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Mediterranean Diet Offers Hope for Rheumatoid Arthritis

Editor’s Note: My father has rheumatoid arthritis (RA) and I have been researching diet change for relief in addition to medications. RA is an awful, debilitating condition. The Mediterranean Diet has already been shown to help so many ailments that it would also seem to help the immune system. Managing RA is not an easy thing, being an autoimmune disease, so adding diet management to medication is important. These aspects of the Mediterranean Diet seem to be an easy addition to anyone’s daily diet.

The traditional Mediterranean diet doesn’t just taste good, it offers a range of health benefits and may be a wise adjunct to other therapies in the treatment of rheumatoid arthritis. Rich in fruit, vegetables and whole grains, the Mediterranean diet also uses fish, poultry, pulses and nuts more predominantly for protein sources, as well as adding olive oil when extra fat is required. While it was originally thought that following a dietary regime such as this could help to prevent and manage heart disease, research now shows that the Mediterranean diet can help to reduce the inflammation associated with rheumatoid arthritis. One of the first pieces of evidence was a Swedish study from 2003, which showed that after following the traditional diet eaten in Crete for 12 weeks, a reduction in the number of swollen joints and inflammatory markers was seen in participants affected by the condition.

Then a review in 2009, which analyzed the results of 15 studies that had been conducted into a number of dietary interventions for rheumatoid arthritis, including the Mediterranean diet, found that this was indeed the most effective for its management. Here we consider three of the main components of the Mediterranean diet, why they are presumed to help reduce inflammation in the body and how they can be practically applied.

Oily fish
Fish such as sardines, whitebait and anchovies are commonly eaten in the Mediterranean. These oily fish are rich in the omega-3 fatty acids docosahexaenoic acid and eicosapentaenoic acid (often referred to as DHA and EPA). Numerous studies have shown these to have anti-inflammatory properties, reducing the production of substances in the body known to trigger inflammation such as cytokines and arachidonic acid-derived eicosanoids. Although evidence suggests that around 3g of omega-3 fatty acids may be needed to provide clinical benefits, consuming oily fish such as salmon, mackerel or trout twice a week may still provide reasonable benefit in rheumatoid arthritis. Although men and older women can safely eat up to four portions weekly, younger women who may have children one day are advised to keep their intake at twice weekly due to the small quantities of pollutants they contain, which could affect the development of a baby.

Olive oil
Rich in monounsaturated fats, olive oil is also thought to exert anti-inflammatory benefits in a similar way to oily fish. In the body, the oleic acids in olive oil are converted to another monounsaturated fat known as eicosatrienoic acid, which has also be shown to reduce inflammation. Unrefined virgin olive oil is additionally a very good source of antioxidants, such as hydroxytyrosol and oleocanthal, which act to reduce the inflammatory response by cytokines and directly help to prevent tissue damage in the joints. Although the overall fat content of the diet should not be increased, switch to olive oil in cooking and use an olive-based spread. Alternatively rapeseed oil could be used, which like olive oil has a high oleic acid content and is also a plant source of omega-3 fatty acids; potentially useful for vegetarians or anyone else who avoids fish.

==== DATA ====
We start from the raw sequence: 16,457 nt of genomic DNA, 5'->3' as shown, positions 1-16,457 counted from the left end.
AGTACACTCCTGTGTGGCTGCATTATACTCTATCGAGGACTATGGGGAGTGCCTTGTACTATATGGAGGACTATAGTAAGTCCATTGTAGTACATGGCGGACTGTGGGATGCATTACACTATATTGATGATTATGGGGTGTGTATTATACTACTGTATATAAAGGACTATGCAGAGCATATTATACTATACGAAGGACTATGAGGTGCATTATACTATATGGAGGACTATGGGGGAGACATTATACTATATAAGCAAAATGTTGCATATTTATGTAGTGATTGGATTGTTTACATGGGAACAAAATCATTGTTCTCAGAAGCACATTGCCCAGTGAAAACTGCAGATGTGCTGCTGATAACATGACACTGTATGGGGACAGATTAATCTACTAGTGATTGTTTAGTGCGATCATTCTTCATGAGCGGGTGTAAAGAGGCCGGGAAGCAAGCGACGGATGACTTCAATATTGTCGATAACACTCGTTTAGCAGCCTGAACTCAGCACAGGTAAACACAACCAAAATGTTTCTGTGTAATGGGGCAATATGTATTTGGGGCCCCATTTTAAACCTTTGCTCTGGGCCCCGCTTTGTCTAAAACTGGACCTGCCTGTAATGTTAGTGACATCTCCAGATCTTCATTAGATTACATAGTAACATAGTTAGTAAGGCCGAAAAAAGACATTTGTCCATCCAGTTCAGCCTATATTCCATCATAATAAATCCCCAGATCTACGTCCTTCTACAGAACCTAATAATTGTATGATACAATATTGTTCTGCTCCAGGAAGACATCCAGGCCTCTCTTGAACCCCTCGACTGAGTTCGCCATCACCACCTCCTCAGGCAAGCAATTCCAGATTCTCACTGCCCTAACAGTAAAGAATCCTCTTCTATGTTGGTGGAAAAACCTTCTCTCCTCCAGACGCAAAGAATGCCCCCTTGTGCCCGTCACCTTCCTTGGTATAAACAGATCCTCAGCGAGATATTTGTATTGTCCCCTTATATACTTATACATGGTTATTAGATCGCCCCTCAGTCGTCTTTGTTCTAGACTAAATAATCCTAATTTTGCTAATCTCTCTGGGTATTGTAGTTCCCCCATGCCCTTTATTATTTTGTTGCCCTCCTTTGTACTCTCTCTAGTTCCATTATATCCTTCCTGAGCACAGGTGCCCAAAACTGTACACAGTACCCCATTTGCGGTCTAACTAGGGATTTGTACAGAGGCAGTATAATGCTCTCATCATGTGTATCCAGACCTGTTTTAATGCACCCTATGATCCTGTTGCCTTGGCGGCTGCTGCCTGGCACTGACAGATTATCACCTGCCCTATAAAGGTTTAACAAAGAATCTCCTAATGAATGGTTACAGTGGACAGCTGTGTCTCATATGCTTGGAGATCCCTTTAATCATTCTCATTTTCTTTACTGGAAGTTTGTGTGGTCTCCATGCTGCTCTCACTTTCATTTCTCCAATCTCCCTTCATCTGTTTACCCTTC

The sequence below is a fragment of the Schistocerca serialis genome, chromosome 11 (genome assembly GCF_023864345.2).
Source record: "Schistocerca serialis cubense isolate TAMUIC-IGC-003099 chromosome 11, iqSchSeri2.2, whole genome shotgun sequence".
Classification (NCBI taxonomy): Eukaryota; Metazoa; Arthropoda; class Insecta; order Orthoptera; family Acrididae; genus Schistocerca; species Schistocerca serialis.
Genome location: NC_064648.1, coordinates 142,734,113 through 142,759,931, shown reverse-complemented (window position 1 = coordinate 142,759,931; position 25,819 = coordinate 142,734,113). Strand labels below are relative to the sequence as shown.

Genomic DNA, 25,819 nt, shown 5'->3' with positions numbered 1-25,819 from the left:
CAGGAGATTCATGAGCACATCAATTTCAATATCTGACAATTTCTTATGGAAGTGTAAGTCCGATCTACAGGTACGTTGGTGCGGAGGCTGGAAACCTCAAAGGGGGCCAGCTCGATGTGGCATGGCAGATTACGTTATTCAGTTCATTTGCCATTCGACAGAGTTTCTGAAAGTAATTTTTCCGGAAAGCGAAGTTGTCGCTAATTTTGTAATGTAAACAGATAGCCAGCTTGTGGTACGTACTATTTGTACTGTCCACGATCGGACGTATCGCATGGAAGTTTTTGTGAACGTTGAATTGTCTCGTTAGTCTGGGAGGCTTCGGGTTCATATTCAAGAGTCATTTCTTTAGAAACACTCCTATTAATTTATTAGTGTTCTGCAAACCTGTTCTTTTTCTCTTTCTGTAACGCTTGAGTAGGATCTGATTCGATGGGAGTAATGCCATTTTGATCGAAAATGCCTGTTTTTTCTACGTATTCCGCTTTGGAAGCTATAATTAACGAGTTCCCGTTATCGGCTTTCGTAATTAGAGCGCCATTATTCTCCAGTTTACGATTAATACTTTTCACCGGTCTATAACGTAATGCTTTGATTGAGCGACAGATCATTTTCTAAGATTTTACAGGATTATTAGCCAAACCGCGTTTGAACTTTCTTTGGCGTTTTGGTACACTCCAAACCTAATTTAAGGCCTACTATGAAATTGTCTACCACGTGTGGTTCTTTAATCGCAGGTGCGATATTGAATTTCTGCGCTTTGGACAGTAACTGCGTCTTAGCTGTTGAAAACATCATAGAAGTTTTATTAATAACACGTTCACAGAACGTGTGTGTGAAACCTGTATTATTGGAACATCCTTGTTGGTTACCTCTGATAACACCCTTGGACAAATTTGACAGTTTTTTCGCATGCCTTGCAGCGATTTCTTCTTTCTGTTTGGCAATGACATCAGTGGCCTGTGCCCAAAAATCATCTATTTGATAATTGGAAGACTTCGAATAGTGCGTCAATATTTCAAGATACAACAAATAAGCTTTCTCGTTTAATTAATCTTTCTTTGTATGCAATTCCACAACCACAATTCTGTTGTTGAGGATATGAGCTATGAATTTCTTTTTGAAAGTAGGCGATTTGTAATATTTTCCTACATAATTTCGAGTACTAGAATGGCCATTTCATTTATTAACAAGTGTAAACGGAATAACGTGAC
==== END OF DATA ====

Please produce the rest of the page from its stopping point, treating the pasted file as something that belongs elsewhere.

Fruit and vegetables
These too are packed with antioxidants, such as Vitamin C and E, beta-carotene and luteins, and studies have shown these protect against the damaging effects of free radicals, generated by pollutants and within the body during reactions. While there is evidence that in populations with a diet rich in fruit and vegetables, the inflammatory response in rheumatoid arthritis is lower, clinical studies have not been conducted into the effects of fruit and vegetables alone on disease progression. Similarly, although following a vegetarian diet has been shown to provide benefits for those with rheumatoid arthritis, the exact reason for this has not been separated from the numerous components of the vegetarian diet. However, as a high consumption of fruit and vegetables are associated with a reduced incidence of heart disease, stroke and cancer, their intake should be encouraged, particularly as the former are more likely in rheumatoid arthritis. Increasing fruit and vegetable intake has also been shown to help aid weight loss, which in itself can benefit those with rheumatoid arthritis. Consuming four portions of vegetables and two of fruit daily is in line with the principles of the Mediterranean diet and aiming to include those displaying a range of colors will maximize your intake of different antioxidants, since these are largely responsible for their pigments.

While further research is needed into the impact of the Mediterranean diet on rheumatoid arthritis and the mechanisms through which it acts, the results of initial studies are promising and provide hope for those currently living with this debilitating condition.

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